wealth

sweet auburn atlanta housing house apartment street
Ken Lund / Flickr

Bloomberg recently analyzed cities with more than 250,000 people across the country and determined Atlanta is the worst city for income inequality in the United States. Its report states the median income in the city is $57,000.

That's compared to what the top 5 percent of residents make, which exceeds $637,000. This gap in income is determined by factors like affordable housing, wealth accumulation and Georgia's low minimum wage.


Grant Blankenship / GPB

You probably saw the photo. 

A woman with her right hand raised in a fist, her left on the autobiography of Malcolm X. That was Mariah Parker. 


Grant Blankenship / GPB

Chalk it up to the law of unintended consequences.

The Federal tax reform that passed this year was intended to provide tax relief. The perhaps unintended effect was a potentially massive disruption in one of the private solutions to public sector problems often beloved by Republicans and Democrats alike.

 


Grant Blankenship / GPB

The latest in our Macon Conversations series: Meet Charise Stephens and Scott Mitchell. In their conversation, Charise and Scott tackle the challenges of overcoming the prejudice you are raised with.

 

 

Georgia Congressman Austin Scott (R GA-08) wants to end a program that offers subsidized, low cost cell phones.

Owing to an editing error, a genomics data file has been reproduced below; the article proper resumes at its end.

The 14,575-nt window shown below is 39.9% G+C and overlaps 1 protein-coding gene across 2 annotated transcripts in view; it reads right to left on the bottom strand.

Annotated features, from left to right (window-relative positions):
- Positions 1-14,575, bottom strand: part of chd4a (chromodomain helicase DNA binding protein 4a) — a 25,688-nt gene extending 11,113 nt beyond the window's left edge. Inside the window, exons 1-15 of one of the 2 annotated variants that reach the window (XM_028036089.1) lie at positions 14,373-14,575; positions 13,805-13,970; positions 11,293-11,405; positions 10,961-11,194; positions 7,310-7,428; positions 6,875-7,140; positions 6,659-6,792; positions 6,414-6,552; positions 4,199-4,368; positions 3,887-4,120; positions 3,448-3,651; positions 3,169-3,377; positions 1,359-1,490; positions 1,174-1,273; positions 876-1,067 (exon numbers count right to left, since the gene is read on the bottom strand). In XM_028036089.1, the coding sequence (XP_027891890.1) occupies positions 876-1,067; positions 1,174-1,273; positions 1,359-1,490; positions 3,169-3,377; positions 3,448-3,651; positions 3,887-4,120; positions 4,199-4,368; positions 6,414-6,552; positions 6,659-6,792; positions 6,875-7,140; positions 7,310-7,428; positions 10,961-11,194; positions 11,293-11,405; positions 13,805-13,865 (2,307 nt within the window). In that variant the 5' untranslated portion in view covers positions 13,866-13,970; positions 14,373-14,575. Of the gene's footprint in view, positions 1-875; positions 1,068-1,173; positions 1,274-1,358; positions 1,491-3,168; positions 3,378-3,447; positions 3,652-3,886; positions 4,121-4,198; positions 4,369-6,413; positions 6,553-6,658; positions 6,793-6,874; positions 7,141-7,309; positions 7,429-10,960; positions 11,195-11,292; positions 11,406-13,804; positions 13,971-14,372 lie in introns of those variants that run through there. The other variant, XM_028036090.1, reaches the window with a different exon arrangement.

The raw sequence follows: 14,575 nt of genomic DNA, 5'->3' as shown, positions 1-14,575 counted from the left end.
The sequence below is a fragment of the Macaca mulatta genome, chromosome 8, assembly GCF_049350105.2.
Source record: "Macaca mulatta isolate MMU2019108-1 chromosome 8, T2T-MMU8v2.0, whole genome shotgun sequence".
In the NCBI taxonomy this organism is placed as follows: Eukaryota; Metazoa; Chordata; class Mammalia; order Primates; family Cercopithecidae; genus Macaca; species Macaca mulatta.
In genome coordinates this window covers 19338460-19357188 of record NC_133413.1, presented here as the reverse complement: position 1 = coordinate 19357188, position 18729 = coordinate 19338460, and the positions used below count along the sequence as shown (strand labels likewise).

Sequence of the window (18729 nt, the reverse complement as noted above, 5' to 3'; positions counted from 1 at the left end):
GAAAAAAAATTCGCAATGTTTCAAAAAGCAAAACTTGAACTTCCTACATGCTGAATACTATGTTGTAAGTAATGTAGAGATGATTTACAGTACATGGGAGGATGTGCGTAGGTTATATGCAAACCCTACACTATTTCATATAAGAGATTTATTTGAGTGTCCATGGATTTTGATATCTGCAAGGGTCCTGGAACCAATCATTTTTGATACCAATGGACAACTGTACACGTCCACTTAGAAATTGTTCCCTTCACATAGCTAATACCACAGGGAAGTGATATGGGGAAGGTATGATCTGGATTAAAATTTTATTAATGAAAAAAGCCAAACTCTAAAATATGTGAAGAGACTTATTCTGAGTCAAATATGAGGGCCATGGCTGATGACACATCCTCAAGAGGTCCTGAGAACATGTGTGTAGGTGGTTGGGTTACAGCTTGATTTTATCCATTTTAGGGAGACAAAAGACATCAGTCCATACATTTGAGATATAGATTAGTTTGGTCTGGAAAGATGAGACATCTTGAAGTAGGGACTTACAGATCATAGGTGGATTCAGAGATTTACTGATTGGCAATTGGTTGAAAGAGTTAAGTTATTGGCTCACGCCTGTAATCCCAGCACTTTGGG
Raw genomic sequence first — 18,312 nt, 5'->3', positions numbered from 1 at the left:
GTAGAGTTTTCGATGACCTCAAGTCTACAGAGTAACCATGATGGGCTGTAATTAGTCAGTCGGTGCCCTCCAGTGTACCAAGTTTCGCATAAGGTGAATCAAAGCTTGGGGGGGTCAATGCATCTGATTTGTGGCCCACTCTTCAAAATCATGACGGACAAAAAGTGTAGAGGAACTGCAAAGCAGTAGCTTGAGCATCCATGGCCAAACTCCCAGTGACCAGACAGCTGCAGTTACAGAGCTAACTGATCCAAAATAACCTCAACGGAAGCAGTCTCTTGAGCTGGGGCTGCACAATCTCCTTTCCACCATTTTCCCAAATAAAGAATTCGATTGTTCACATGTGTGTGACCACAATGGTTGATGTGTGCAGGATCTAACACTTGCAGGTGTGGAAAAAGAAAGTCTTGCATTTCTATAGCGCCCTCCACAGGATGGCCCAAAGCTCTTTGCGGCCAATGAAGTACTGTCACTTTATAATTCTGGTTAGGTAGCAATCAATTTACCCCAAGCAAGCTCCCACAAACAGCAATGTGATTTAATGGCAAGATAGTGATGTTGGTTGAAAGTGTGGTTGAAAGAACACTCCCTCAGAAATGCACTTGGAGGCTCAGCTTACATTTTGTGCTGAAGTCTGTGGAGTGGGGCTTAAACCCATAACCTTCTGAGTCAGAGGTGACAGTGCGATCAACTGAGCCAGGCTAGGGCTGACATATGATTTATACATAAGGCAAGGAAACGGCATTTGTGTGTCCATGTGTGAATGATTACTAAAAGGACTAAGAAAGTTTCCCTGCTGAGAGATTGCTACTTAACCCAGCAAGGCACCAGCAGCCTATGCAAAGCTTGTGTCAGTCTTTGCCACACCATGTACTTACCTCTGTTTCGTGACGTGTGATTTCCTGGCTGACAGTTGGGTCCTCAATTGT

Scott introduced the End Taxpayer Funded Cell Phones Act in late July. It would end an Obama era program which provides basic smart phone service to people with low incomes for $9.25 a month.

The demolition of the Tindall Heights housing project in Macon, and the relocation of its residents, provides a lens into the issue of affordable housing in the United States on the We Live Here podcast from St. Louis Public Radio. With reporting from Grant Blankenship of GPB Macon, Devin Katayama KQED in San Francisco and the We Live Here team from St. Louis Public Radio.

Grant Blankenship / GPB

 

 

Demolition formally began Monday in one of Macon’s oldest and largest public housing projects, Tindall Heights.

During a ceremony that could have looked like a groundbreaking from a distance, officials and politicians swung golden sledgehammers to break the first piece of the project’s red brick.

For longtime educator and former Bibb County School Board President,  Thelma Dillard, the day was bittersweet.

“I'm here today because I want to see the ending of my beginning,” she said.